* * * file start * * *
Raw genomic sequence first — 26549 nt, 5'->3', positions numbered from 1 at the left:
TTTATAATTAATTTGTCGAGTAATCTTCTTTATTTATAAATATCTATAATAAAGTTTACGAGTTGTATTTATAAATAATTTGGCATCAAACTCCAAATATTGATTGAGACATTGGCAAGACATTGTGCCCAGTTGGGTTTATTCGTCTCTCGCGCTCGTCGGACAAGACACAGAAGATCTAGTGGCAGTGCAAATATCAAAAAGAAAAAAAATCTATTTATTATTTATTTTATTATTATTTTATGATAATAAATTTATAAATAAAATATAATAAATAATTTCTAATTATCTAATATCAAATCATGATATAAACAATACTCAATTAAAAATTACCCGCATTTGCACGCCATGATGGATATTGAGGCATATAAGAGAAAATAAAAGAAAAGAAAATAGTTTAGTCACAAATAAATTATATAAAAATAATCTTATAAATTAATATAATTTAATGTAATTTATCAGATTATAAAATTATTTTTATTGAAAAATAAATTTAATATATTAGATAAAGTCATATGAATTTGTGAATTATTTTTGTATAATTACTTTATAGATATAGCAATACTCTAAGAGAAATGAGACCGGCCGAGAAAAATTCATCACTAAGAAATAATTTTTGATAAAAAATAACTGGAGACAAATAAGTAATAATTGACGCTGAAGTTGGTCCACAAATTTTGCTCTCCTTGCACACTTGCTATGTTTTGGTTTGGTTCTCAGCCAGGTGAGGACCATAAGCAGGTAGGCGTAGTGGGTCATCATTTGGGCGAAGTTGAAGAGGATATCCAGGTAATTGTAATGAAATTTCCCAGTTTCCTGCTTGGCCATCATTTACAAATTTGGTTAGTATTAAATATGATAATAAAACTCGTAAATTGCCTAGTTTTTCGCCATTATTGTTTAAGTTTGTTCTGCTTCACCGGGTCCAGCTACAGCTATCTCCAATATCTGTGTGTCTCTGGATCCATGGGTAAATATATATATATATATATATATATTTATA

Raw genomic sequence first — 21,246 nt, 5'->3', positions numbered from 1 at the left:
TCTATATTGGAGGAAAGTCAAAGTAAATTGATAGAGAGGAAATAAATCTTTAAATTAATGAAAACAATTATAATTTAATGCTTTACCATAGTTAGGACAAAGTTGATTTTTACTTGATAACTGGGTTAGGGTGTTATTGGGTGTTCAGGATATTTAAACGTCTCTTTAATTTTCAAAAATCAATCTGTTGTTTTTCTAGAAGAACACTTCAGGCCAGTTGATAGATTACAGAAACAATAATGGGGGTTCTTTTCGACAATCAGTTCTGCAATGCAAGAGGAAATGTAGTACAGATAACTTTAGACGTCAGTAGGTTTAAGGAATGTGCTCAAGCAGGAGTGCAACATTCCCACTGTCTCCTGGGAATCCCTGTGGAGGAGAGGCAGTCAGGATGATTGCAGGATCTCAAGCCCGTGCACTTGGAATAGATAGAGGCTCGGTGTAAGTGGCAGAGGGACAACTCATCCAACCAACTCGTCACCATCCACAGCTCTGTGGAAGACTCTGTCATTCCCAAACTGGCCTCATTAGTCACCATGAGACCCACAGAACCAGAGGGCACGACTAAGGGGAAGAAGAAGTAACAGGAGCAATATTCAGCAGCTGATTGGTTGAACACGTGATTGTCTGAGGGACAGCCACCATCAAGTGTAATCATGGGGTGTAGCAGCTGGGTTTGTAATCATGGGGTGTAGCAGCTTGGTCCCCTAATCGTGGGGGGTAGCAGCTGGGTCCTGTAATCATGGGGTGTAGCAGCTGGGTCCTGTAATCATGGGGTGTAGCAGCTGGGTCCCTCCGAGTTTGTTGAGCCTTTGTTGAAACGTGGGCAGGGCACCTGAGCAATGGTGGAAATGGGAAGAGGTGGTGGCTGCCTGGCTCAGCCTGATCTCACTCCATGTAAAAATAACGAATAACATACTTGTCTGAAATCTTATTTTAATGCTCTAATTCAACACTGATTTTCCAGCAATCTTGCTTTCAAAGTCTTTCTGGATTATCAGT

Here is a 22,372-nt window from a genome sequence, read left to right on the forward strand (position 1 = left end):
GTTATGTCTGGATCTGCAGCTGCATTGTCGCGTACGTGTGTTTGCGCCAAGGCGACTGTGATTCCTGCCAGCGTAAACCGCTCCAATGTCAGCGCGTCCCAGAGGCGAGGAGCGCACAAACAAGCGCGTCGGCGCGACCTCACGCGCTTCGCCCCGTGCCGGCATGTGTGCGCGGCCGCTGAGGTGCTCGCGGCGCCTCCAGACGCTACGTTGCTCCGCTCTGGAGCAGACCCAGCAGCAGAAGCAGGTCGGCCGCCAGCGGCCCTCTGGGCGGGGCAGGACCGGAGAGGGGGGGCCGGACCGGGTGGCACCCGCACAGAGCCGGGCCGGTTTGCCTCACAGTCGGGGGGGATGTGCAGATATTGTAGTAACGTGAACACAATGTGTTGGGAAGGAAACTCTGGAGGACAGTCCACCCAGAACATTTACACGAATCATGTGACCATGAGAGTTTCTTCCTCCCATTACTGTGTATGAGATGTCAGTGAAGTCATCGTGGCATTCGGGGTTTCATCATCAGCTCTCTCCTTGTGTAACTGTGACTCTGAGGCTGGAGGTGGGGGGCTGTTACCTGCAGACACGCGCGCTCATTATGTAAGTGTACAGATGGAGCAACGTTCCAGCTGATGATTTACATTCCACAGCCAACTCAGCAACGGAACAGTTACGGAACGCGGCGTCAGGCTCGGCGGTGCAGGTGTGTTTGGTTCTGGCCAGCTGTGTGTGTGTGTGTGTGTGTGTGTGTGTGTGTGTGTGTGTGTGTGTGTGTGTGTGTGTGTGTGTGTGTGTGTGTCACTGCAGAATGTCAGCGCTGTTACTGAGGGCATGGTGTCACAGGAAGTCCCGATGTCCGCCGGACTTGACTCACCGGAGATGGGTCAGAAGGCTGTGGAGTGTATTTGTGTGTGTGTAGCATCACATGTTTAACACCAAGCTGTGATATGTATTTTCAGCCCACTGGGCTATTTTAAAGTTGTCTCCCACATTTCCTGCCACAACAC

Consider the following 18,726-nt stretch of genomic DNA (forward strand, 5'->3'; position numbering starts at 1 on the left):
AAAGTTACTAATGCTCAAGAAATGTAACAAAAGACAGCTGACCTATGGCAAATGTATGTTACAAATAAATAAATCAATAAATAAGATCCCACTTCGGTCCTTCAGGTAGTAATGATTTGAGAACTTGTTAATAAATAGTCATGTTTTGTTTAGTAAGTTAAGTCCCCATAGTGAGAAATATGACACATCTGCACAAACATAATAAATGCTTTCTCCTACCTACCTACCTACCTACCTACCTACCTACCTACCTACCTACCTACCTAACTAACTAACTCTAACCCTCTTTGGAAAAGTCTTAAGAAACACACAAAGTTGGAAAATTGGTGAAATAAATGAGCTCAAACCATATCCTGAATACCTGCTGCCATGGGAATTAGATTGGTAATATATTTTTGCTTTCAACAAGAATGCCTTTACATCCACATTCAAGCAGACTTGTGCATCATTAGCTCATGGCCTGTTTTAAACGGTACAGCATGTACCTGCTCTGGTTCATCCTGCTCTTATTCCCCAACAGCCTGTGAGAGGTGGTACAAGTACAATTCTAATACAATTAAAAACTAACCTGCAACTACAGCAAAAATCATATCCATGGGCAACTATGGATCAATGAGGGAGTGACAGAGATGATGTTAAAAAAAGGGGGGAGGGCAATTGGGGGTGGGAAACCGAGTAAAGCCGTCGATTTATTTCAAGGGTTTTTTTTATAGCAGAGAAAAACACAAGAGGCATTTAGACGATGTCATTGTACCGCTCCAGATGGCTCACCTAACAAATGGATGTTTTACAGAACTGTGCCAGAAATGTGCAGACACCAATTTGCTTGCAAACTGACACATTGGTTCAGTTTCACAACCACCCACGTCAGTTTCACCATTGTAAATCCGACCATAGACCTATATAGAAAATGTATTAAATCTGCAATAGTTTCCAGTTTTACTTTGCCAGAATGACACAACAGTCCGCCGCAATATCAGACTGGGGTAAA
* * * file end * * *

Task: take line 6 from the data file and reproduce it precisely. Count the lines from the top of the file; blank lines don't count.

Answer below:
GTTATGTCTGGATCTGCAGCTGCATTGTCGCGTACGTGTGTTTGCGCCAAGGCGACTGTGATTCCTGCCAGCGTAAACCGCTCCAATGTCAGCGCGTCCCAGAGGCGAGGAGCGCACAAACAAGCGCGTCGGCGCGACCTCACGCGCTTCGCCCCGTGCCGGCATGTGTGCGCGGCCGCTGAGGTGCTCGCGGCGCCTCCAGACGCTACGTTGCTCCGCTCTGGAGCAGACCCAGCAGCAGAAGCAGGTCGGCCGCCAGCGGCCCTCTGGGCGGGGCAGGACCGGAGAGGGGGGGCCGGACCGGGTGGCACCCGCACAGAGCCGGGCCGGTTTGCCTCACAGTCGGGGGGGATGTGCAGATATTGTAGTAACGTGAACACAATGTGTTGGGAAGGAAACTCTGGAGGACAGTCCACCCAGAACATTTACACGAATCATGTGACCATGAGAGTTTCTTCCTCCCATTACTGTGTATGAGATGTCAGTGAAGTCATCGTGGCATTCGGGGTTTCATCATCAGCTCTCTCCTTGTGTAACTGTGACTCTGAGGCTGGAGGTGGGGGGCTGTTACCTGCAGACACGCGCGCTCATTATGTAAGTGTACAGATGGAGCAACGTTCCAGCTGATGATTTACATTCCACAGCCAACTCAGCAACGGAACAGTTACGGAACGCGGCGTCAGGCTCGGCGGTGCAGGTGTGTTTGGTTCTGGCCAGCTGTGTGTGTGTGTGTGTGTGTGTGTGTGTGTGTGTGTGTGTGTGTGTGTGTGTGTGTGTGTGTGTGTGTGTGTGTCACTGCAGAATGTCAGCGCTGTTACTGAGGGCATGGTGTCACAGGAAGTCCCGATGTCCGCCGGACTTGACTCACCGGAGATGGGTCAGAAGGCTGTGGAGTGTATTTGTGTGTGTGTAGCATCACATGTTTAACACCAAGCTGTGATATGTATTTTCAGCCCACTGGGCTATTTTAAAGTTGTCTCCCACATTTCCTGCCACAACAC